Enter the meeting ID and passcode followed by #

Connecting from a room system?

Dial: bjn.vc or 199.48.152.152 and enter your meeting ID & passcode

On our agenda, we’ll have:

  1. Scalability challenges and other issues discovered with the current infrastructure (especially, perhaps, with the noalias metadata).
  2. Proposed solutions: progress, outstanding challenges, how to make progress going forward.

We’ll formulate the detailed agenda and take notes from the call using this Google doc: https://docs.google.com/document/d/1ybwEKDVtIbhIhK50qYtwKsL50K-NvB6LfuBsfepBZ9Y/edit?usp=sharing

A summary will then be sent to the mailing list after the call. If you would like to add items to the agenda, please edit the document (or reply to this email).

Thanks again,
Hal

Hi Hal,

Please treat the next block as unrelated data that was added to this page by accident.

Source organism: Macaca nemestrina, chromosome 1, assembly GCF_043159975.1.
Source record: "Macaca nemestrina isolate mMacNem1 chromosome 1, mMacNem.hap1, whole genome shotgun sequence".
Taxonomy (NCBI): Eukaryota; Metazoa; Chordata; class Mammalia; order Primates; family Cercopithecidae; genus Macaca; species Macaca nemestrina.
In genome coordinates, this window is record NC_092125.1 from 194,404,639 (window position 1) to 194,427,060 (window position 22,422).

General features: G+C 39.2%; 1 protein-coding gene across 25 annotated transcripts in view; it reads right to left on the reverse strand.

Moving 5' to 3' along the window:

Thanks very much for scheduling the LLVM Alias Analysis Technical Call. I have added more details to the Google document.

Regards,
Tarique Islam
XL Fortran Compiler Development
IBM Toronto Software Lab
tislam@ca.ibm.com (905) 413-3190

graycol.gif“Finkel, Hal J. via llvm-dev” —2020-05-18 12:41:56 PM—To join our call on Thursday, May 28th @ 9-10 AM central time / 2-3 PM UTC please use this informati

Great, thanks!

Are you planning on just talking about these things with slides? Do we have other things to which we can link for people to read?

-Hal

Hal Finkel

Lead, Compiler Technology and Programming Languages

Leadership Computing Facility

Argonne National Laboratory